Wednesday, February 15, 2017

Is this a picture of Mohamed?

Jordan B. Peterson offers some  thoughts about anti-Islamophobia Parliamentary motion M-103:


Xereos said...

A phobia is defined in the dictionary as

an extreme or irrational fear of or aversion to something.

So, to take the definition forward, Islamophobia is an extreme or irrational fear of Islam. And if you act based on an irrational fear, then your actions tend to be extreme and potentially biased or wrong. The incident in Quebec could be construed as an action based on an irrational fear.

But what about non-irrational fears? What about healthy concerns of Islam, which would typically be voiced in debate or discussion? What about actions that are taken as a result of that debate? Is that considered Islamophobia? If any negative action or discussion is considered Islamophobia then we have removed the context of the word and replaced it with something else.

This needs to be part of any rational discussion, and hopefully will be part o the discussion in Parliment.

Anonymous said...

old white guy says..............history shows that mohammed was a paedophile warlord who murdered and killed tens of thousands. he was also illiterate and did not write anything much less the koran. mohammed was not a man to be admired but I have no doubt he was feared.

Martin said...

Theodore Dalrymple said it best in 2006 and this applies to Canada today:

"We do not, most of us, respect Islam any more than we respect people who speak in tongues. What we respect is the right of Muslims to practise their religion in perfect peace, in so far as it does not conflict with our laws. We also hope that we can find common ground with them in many other aspects of human existence: in business, in the professions, in literature and so forth. Tolerance is not a matter of respecting what is tolerated — if it were, tolerance would hardly be necessary. Tolerance is the willing, conscious suppression of distaste or disdain for other people’s ideas, habits and tastes for the sake of a wider social peace"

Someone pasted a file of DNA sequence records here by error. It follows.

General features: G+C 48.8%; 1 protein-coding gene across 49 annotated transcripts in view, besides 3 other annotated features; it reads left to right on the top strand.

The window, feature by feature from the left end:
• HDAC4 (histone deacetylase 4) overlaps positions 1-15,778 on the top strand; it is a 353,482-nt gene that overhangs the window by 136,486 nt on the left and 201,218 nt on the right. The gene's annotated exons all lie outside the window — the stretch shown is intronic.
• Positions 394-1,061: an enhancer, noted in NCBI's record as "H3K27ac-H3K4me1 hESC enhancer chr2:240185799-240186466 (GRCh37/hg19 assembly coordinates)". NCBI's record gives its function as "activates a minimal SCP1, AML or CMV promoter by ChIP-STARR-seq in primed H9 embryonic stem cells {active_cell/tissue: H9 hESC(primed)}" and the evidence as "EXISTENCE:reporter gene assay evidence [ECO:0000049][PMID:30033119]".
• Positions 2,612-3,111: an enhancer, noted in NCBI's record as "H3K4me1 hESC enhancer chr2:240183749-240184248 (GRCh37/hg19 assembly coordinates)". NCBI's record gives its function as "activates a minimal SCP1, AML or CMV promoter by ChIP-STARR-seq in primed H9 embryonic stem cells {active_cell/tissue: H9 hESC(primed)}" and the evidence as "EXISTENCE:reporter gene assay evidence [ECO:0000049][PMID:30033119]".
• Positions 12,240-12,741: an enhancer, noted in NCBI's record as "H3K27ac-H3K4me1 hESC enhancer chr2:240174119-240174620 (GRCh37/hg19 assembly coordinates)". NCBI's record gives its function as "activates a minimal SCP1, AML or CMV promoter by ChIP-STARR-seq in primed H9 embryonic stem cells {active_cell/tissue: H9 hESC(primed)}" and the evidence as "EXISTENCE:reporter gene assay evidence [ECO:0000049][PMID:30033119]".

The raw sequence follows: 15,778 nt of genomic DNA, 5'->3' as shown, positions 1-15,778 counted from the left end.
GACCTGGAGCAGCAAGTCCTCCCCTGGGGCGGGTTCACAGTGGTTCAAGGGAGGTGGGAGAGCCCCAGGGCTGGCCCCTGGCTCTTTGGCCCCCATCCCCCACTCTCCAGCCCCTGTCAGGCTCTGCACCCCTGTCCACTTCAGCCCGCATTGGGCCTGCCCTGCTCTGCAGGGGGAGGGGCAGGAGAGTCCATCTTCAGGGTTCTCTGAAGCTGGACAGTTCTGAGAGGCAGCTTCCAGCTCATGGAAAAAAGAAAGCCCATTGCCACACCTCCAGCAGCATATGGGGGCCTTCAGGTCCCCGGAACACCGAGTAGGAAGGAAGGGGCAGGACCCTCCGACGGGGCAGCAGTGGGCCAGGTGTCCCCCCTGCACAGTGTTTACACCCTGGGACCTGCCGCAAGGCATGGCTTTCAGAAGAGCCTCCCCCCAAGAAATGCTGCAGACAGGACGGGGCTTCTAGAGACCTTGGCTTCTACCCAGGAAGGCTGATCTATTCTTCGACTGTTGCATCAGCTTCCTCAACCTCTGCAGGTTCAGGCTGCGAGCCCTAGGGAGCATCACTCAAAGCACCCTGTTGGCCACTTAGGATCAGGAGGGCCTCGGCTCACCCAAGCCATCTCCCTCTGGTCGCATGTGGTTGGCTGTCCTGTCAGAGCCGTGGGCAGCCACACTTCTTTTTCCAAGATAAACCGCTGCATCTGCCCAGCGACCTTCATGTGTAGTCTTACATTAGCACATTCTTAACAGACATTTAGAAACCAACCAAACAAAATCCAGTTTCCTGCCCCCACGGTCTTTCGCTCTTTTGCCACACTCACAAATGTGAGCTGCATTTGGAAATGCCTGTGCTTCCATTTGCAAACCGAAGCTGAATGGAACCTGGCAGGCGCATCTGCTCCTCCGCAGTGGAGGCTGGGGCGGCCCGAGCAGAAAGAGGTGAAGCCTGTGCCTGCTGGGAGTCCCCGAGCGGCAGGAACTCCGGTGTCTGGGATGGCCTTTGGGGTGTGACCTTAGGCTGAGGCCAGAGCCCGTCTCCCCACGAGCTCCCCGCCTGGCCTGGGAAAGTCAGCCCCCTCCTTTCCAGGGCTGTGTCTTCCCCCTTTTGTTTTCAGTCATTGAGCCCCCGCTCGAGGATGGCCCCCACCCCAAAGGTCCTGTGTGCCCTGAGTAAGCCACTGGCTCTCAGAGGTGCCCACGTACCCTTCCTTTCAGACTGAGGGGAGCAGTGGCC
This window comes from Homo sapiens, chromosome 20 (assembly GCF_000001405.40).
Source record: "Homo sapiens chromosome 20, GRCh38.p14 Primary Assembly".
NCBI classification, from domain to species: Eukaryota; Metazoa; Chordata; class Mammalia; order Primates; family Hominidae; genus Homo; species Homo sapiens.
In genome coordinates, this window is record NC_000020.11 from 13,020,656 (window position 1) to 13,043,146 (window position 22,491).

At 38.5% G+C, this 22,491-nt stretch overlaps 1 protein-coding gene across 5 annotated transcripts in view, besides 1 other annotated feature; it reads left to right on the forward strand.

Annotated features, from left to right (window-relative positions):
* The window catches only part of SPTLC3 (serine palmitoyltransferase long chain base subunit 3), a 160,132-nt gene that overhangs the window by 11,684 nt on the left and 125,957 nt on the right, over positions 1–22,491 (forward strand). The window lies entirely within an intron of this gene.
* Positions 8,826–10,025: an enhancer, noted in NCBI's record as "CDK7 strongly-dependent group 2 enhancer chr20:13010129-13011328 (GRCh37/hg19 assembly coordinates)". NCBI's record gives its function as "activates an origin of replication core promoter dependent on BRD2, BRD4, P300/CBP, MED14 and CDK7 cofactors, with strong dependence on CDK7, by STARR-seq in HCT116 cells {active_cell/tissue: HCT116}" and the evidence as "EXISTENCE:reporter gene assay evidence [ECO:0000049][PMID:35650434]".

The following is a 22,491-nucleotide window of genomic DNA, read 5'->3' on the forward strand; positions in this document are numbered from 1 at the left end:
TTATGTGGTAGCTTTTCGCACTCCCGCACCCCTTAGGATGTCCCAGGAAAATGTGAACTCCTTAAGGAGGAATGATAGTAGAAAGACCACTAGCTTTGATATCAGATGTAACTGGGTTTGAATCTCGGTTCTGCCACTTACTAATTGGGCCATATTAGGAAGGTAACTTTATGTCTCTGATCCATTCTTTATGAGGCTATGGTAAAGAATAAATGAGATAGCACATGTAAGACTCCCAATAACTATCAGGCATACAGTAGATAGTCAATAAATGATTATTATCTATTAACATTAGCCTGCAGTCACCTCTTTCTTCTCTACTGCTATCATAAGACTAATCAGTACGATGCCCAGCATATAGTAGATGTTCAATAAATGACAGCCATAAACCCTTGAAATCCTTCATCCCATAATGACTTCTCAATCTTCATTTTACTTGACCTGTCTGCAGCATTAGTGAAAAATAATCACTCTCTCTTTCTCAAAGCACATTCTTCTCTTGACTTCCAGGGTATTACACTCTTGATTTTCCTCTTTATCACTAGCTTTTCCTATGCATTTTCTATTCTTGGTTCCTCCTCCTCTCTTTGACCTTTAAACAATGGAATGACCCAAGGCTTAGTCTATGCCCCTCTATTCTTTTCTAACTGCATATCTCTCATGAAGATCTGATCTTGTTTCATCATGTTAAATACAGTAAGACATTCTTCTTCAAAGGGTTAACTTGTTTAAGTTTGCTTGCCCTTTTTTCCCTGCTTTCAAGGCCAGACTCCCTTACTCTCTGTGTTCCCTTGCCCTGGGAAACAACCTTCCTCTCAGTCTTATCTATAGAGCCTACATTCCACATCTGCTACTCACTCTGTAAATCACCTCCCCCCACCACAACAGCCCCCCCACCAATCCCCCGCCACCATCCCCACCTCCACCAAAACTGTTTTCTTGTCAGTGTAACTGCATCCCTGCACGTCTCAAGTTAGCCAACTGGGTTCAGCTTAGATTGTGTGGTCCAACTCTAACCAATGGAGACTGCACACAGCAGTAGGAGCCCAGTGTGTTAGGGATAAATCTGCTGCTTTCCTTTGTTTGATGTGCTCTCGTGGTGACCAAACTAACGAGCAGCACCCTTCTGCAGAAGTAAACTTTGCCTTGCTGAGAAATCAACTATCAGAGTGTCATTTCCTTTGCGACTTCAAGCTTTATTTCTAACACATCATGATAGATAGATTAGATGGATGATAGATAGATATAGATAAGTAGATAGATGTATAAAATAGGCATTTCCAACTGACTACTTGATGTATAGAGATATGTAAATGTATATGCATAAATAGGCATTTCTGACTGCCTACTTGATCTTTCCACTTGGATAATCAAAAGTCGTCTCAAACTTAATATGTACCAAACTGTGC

"Instead, Muslims should be told quite clearly that our citizens have the legal right to criticise, lampoon, ridicule and mock Mohammed to their heart’s content, in any way that they wish: that Islam and Muslims have no special claim to protection from the rough and tumble of post-Enlightenment intellectual, political and social life. If they cannot live in a society in which this is the case, they should go somewhere else"

Not a viewpoint one will see much expressed in media today, but one that has some merit.


JR said...

All points well taken. Going along with Dalrymple's sentiments, there is much about Islam to be DISrepected, some of which we should tolerate, some we should not, and none of which we should shut up about, as those who sponsored and supported M103 would have us do.